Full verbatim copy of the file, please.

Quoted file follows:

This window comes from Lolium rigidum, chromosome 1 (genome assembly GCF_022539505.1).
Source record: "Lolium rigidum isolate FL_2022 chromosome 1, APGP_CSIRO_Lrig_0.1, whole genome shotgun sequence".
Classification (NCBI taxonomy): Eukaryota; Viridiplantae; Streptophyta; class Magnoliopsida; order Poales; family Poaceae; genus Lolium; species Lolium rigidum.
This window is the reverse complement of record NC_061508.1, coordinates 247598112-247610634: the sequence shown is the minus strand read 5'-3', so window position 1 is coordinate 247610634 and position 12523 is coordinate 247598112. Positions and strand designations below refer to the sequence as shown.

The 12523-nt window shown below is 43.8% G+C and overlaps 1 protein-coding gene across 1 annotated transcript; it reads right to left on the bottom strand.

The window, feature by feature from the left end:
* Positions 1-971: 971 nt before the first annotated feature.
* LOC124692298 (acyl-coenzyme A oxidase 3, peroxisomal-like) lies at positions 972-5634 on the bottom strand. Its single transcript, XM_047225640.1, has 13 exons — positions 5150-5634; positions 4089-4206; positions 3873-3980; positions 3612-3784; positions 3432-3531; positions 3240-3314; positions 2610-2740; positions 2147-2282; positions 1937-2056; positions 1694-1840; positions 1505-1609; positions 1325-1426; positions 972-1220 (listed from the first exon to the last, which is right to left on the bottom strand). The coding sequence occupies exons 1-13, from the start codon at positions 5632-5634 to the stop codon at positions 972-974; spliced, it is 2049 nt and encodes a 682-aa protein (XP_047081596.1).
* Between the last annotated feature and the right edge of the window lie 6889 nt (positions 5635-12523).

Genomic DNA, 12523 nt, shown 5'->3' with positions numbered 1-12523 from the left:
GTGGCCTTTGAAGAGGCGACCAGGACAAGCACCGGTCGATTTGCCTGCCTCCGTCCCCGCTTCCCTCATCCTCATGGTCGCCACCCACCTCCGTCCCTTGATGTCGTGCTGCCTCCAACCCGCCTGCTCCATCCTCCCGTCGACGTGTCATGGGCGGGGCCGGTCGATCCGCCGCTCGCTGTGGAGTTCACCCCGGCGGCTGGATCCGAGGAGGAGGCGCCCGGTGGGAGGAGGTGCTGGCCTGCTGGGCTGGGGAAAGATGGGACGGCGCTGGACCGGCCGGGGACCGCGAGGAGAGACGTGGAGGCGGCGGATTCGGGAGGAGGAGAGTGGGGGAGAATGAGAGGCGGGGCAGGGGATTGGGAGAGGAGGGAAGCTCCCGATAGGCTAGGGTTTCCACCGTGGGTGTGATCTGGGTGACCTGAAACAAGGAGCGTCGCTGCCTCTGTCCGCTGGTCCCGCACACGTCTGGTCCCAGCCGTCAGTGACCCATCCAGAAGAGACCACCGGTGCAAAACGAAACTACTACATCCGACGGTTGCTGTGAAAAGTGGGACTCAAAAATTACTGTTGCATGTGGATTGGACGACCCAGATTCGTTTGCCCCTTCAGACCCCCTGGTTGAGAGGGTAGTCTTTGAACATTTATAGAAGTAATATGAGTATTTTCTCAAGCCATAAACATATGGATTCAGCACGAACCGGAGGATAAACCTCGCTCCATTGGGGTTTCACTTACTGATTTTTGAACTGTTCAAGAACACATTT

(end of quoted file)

This window comes from Lolium rigidum, chromosome 1 (genome assembly GCF_022539505.1).
Source record: "Lolium rigidum isolate FL_2022 chromosome 1, APGP_CSIRO_Lrig_0.1, whole genome shotgun sequence".
Classification (NCBI taxonomy): Eukaryota; Viridiplantae; Streptophyta; class Magnoliopsida; order Poales; family Poaceae; genus Lolium; species Lolium rigidum.
This window is the reverse complement of record NC_061508.1, coordinates 247598112-247610634: the sequence shown is the minus strand read 5'-3', so window position 1 is coordinate 247610634 and position 12523 is coordinate 247598112. Positions and strand designations below refer to the sequence as shown.

The 12523-nt window shown below is 43.8% G+C and overlaps 1 protein-coding gene across 1 annotated transcript; it reads right to left on the bottom strand.

The window, feature by feature from the left end:
* Positions 1-971: 971 nt before the first annotated feature.
* LOC124692298 (acyl-coenzyme A oxidase 3, peroxisomal-like) lies at positions 972-5634 on the bottom strand. Its single transcript, XM_047225640.1, has 13 exons — positions 5150-5634; positions 4089-4206; positions 3873-3980; positions 3612-3784; positions 3432-3531; positions 3240-3314; positions 2610-2740; positions 2147-2282; positions 1937-2056; positions 1694-1840; positions 1505-1609; positions 1325-1426; positions 972-1220 (listed from the first exon to the last, which is right to left on the bottom strand). The coding sequence occupies exons 1-13, from the start codon at positions 5632-5634 to the stop codon at positions 972-974; spliced, it is 2049 nt and encodes a 682-aa protein (XP_047081596.1).
* Between the last annotated feature and the right edge of the window lie 6889 nt (positions 5635-12523).

Genomic DNA, 12523 nt, shown 5'->3' with positions numbered 1-12523 from the left:
GTGGCCTTTGAAGAGGCGACCAGGACAAGCACCGGTCGATTTGCCTGCCTCCGTCCCCGCTTCCCTCATCCTCATGGTCGCCACCCACCTCCGTCCCTTGATGTCGTGCTGCCTCCAACCCGCCTGCTCCATCCTCCCGTCGACGTGTCATGGGCGGGGCCGGTCGATCCGCCGCTCGCTGTGGAGTTCACCCCGGCGGCTGGATCCGAGGAGGAGGCGCCCGGTGGGAGGAGGTGCTGGCCTGCTGGGCTGGGGAAAGATGGGACGGCGCTGGACCGGCCGGGGACCGCGAGGAGAGACGTGGAGGCGGCGGATTCGGGAGGAGGAGAGTGGGGGAGAATGAGAGGCGGGGCAGGGGATTGGGAGAGGAGGGAAGCTCCCGATAGGCTAGGGTTTCCACCGTGGGTGTGATCTGGGTGACCTGAAACAAGGAGCGTCGCTGCCTCTGTCCGCTGGTCCCGCACACGTCTGGTCCCAGCCGTCAGTGACCCATCCAGAAGAGACCACCGGTGCAAAACGAAACTACTACATCCGACGGTTGCTGTGAAAAGTGGGACTCAAAAATTACTGTTGCATGTGGATTGGACGACCCAGATTCGTTTGCCCCTTCAGACCCCCTGGTTGAGAGGGTAGTCTTTGAACATTTATAGAAGTAATATGAGTATTTTCTCAAGCCATAAACATATGGATTCAGCACGAACCGGAGGATAAACCTCGCTCCATTGGGGTTTCACTTACTGATTTTTGAACTGTTCAAGAACACATTT